When we took over in 2013, the network was dilapidated due to inadequate investment. Up to that point, the sector was under government control, and had not seen the investment it required for over 30 years. When we took over, we had to evaluate the network and assets that we purchased as prior to privatization, investors had lacked this opportunity. Our evaluation was in essence like a black box, revealing the poor condition of existing infrastructure. We quickly raised $250 million to ramp up the existing network to such that we could distribute electricity to our customers. When we looked at the total customer outlay, it turned out that 50% lacked meters, and among the other 50%, meters were obsolete, or not in working order. We are now investing in meters with a clear focus on the customer, who does not favor estimated billing. This year, Eko is spending over NGN20 billion on meters alone to replace the entire system for its 400,000 customers. We also have high-consuming industrial and commercial customers, numbering around 6,000-7,000. Those entities consume over 40% of our energy and, paying more, are the current focus of our metering efforts. We want to make sure that no one is cheating the other, and that everyone has a functional meter that they are comfortable with. This way, whatever bill we give our customers, they will be satisfied with.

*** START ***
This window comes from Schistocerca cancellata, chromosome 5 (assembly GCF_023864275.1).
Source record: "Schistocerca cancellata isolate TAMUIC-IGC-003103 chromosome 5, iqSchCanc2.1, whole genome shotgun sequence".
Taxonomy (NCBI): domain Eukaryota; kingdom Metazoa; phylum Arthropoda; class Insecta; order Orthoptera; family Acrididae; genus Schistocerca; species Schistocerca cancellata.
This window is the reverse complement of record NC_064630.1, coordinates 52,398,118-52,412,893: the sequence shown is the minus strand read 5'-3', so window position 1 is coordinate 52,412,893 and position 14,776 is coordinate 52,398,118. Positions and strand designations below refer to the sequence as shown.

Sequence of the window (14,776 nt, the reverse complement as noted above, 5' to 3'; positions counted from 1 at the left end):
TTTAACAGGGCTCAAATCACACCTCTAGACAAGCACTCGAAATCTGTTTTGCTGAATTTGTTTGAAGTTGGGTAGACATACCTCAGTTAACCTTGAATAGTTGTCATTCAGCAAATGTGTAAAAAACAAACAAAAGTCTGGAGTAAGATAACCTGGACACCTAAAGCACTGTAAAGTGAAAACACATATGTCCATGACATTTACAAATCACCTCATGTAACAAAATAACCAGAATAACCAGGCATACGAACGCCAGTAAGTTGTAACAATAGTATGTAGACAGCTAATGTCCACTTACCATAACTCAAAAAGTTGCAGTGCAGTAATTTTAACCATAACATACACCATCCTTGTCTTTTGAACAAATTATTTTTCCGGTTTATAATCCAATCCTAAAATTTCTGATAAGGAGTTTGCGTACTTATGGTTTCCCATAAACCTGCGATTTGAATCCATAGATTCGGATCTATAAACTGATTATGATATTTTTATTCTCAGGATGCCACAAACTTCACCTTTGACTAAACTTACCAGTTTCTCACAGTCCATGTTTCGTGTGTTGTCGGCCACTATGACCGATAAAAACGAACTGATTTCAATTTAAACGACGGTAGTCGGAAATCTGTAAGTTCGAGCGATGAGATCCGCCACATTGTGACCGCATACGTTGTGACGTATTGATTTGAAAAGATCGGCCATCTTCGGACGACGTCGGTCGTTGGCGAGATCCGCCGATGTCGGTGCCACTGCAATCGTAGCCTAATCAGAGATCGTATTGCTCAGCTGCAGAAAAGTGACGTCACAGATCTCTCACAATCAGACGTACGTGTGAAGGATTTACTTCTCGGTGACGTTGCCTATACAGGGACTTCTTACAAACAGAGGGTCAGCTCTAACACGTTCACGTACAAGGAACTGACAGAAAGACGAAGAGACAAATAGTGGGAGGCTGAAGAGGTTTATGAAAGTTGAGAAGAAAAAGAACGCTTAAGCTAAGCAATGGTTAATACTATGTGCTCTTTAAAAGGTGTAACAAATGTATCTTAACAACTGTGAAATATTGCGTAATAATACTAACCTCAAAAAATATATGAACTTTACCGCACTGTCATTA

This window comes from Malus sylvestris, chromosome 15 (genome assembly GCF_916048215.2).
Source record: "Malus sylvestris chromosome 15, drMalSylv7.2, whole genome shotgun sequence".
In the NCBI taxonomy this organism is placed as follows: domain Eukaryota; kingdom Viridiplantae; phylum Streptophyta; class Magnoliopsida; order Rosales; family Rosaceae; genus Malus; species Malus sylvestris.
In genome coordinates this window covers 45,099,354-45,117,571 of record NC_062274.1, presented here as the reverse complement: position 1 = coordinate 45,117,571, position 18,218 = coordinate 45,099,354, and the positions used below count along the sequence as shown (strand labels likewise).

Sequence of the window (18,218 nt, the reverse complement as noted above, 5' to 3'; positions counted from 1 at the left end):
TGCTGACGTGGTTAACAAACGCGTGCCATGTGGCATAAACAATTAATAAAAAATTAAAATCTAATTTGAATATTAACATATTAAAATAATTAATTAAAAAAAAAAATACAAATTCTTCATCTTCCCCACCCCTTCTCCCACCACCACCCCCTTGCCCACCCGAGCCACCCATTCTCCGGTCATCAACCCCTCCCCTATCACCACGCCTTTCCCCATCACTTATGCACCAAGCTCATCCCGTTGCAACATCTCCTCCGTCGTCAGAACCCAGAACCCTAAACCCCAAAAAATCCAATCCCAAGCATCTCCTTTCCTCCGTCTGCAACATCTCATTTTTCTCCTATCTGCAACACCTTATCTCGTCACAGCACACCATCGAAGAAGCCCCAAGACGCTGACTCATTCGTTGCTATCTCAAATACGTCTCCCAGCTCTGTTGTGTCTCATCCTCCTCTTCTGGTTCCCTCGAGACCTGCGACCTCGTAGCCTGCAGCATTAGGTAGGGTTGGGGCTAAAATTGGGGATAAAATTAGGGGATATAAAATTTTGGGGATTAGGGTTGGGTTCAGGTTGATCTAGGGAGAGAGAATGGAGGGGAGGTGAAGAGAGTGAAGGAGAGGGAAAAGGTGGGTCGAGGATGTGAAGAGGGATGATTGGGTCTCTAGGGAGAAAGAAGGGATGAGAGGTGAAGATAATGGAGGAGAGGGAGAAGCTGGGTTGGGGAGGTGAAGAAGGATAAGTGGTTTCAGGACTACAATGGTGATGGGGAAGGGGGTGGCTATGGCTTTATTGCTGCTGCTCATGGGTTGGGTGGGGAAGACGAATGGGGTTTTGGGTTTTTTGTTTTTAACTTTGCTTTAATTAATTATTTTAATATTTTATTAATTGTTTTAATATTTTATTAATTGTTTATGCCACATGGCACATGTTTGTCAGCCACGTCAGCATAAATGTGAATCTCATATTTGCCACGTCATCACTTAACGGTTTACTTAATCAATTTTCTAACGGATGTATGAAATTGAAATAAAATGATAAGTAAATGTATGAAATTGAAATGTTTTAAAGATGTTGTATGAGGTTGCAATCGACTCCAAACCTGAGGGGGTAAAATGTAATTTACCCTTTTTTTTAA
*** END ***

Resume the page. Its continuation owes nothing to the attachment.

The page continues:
How has gas supply affected your distribution efforts?